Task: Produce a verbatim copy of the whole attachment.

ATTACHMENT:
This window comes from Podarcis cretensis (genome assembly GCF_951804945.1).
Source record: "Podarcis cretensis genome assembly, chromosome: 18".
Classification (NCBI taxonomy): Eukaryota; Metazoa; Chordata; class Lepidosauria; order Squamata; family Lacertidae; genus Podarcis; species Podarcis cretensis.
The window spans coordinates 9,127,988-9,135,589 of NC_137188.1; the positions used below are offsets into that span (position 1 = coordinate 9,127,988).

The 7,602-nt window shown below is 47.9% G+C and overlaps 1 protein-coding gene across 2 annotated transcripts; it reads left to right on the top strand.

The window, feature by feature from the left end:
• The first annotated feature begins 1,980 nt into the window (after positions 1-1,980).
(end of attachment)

This window comes from Podarcis cretensis (genome assembly GCF_951804945.1).
Source record: "Podarcis cretensis genome assembly, chromosome: 18".
Classification (NCBI taxonomy): Eukaryota; Metazoa; Chordata; class Lepidosauria; order Squamata; family Lacertidae; genus Podarcis; species Podarcis cretensis.
The window spans coordinates 9,127,988-9,135,589 of NC_137188.1; the positions used below are offsets into that span (position 1 = coordinate 9,127,988).

The 7,602-nt window shown below is 47.9% G+C and overlaps 1 protein-coding gene across 2 annotated transcripts; it reads left to right on the top strand.

The window, feature by feature from the left end:
• The first annotated feature begins 1,980 nt into the window (after positions 1-1,980).